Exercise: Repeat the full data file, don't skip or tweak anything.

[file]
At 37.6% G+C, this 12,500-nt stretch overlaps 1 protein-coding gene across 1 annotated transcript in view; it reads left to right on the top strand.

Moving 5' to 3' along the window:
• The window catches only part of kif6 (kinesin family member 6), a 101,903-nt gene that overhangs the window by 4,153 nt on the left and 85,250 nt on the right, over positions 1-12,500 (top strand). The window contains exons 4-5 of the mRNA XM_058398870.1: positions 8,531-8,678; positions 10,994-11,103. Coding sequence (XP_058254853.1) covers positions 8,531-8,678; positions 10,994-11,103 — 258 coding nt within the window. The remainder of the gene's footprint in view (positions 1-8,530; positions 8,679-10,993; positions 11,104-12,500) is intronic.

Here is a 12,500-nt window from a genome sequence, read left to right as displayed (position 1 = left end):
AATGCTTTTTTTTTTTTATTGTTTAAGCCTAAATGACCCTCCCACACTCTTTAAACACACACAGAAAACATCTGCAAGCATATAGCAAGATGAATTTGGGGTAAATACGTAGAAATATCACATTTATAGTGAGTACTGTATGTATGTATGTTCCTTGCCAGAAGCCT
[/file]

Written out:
At 37.6% G+C, this 12,500-nt stretch overlaps 1 protein-coding gene across 1 annotated transcript in view; it reads left to right on the top strand.

Moving 5' to 3' along the window:
• The window catches only part of kif6 (kinesin family member 6), a 101,903-nt gene that overhangs the window by 4,153 nt on the left and 85,250 nt on the right, over positions 1-12,500 (top strand). The window contains exons 4-5 of the mRNA XM_058398870.1: positions 8,531-8,678; positions 10,994-11,103. Coding sequence (XP_058254853.1) covers positions 8,531-8,678; positions 10,994-11,103 — 258 coding nt within the window. The remainder of the gene's footprint in view (positions 1-8,530; positions 8,679-10,993; positions 11,104-12,500) is intronic.

Here is a 12,500-nt window from a genome sequence, read left to right as displayed (position 1 = left end):
AATGCTTTTTTTTTTTTATTGTTTAAGCCTAAATGACCCTCCCACACTCTTTAAACACACACAGAAAACATCTGCAAGCATATAGCAAGATGAATTTGGGGTAAATACGTAGAAATATCACATTTATAGTGAGTACTGTATGTATGTATGTTCCTTGCCAGAAGCCT